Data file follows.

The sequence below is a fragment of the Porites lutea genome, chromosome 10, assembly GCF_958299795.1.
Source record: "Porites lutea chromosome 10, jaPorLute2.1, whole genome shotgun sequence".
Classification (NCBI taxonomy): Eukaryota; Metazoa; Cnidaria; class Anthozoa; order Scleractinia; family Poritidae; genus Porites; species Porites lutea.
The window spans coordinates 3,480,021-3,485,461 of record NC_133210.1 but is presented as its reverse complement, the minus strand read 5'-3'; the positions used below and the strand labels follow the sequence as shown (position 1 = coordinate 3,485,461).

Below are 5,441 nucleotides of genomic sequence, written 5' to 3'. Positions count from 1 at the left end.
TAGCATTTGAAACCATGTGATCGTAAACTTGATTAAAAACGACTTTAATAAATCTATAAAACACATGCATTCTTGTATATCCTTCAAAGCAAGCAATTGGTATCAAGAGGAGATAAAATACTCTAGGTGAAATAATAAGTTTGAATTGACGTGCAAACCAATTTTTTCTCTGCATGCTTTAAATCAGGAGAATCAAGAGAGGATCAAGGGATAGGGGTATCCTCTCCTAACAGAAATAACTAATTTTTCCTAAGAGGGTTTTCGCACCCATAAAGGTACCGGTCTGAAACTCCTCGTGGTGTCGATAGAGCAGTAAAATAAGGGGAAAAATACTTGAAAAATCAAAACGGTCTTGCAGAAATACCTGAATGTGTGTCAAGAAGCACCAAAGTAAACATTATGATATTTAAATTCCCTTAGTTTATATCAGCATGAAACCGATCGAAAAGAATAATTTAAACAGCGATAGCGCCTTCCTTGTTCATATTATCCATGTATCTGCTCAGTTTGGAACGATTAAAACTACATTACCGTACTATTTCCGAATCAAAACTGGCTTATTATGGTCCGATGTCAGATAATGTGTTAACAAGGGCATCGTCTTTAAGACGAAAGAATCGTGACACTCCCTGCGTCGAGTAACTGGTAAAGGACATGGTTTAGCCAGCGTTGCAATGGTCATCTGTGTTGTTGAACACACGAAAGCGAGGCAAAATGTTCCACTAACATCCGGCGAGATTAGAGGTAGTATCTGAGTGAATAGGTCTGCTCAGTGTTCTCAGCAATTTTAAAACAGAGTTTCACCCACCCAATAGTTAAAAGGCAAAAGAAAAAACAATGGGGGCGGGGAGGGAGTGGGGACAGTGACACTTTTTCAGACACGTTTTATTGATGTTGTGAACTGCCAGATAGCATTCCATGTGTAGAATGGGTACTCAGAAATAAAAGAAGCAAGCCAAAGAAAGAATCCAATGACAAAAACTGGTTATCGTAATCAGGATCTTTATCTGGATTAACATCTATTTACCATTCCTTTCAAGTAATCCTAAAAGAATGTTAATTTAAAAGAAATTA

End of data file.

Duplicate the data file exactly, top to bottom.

The sequence below is a fragment of the Porites lutea genome, chromosome 10, assembly GCF_958299795.1.
Source record: "Porites lutea chromosome 10, jaPorLute2.1, whole genome shotgun sequence".
Classification (NCBI taxonomy): Eukaryota; Metazoa; Cnidaria; class Anthozoa; order Scleractinia; family Poritidae; genus Porites; species Porites lutea.
The window spans coordinates 3,480,021-3,485,461 of record NC_133210.1 but is presented as its reverse complement, the minus strand read 5'-3'; the positions used below and the strand labels follow the sequence as shown (position 1 = coordinate 3,485,461).

Below are 5,441 nucleotides of genomic sequence, written 5' to 3'. Positions count from 1 at the left end.
TAGCATTTGAAACCATGTGATCGTAAACTTGATTAAAAACGACTTTAATAAATCTATAAAACACATGCATTCTTGTATATCCTTCAAAGCAAGCAATTGGTATCAAGAGGAGATAAAATACTCTAGGTGAAATAATAAGTTTGAATTGACGTGCAAACCAATTTTTTCTCTGCATGCTTTAAATCAGGAGAATCAAGAGAGGATCAAGGGATAGGGGTATCCTCTCCTAACAGAAATAACTAATTTTTCCTAAGAGGGTTTTCGCACCCATAAAGGTACCGGTCTGAAACTCCTCGTGGTGTCGATAGAGCAGTAAAATAAGGGGAAAAATACTTGAAAAATCAAAACGGTCTTGCAGAAATACCTGAATGTGTGTCAAGAAGCACCAAAGTAAACATTATGATATTTAAATTCCCTTAGTTTATATCAGCATGAAACCGATCGAAAAGAATAATTTAAACAGCGATAGCGCCTTCCTTGTTCATATTATCCATGTATCTGCTCAGTTTGGAACGATTAAAACTACATTACCGTACTATTTCCGAATCAAAACTGGCTTATTATGGTCCGATGTCAGATAATGTGTTAACAAGGGCATCGTCTTTAAGACGAAAGAATCGTGACACTCCCTGCGTCGAGTAACTGGTAAAGGACATGGTTTAGCCAGCGTTGCAATGGTCATCTGTGTTGTTGAACACACGAAAGCGAGGCAAAATGTTCCACTAACATCCGGCGAGATTAGAGGTAGTATCTGAGTGAATAGGTCTGCTCAGTGTTCTCAGCAATTTTAAAACAGAGTTTCACCCACCCAATAGTTAAAAGGCAAAAGAAAAAACAATGGGGGCGGGGAGGGAGTGGGGACAGTGACACTTTTTCAGACACGTTTTATTGATGTTGTGAACTGCCAGATAGCATTCCATGTGTAGAATGGGTACTCAGAAATAAAAGAAGCAAGCCAAAGAAAGAATCCAATGACAAAAACTGGTTATCGTAATCAGGATCTTTATCTGGATTAACATCTATTTACCATTCCTTTCAAGTAATCCTAAAAGAATGTTAATTTAAAAGAAATTA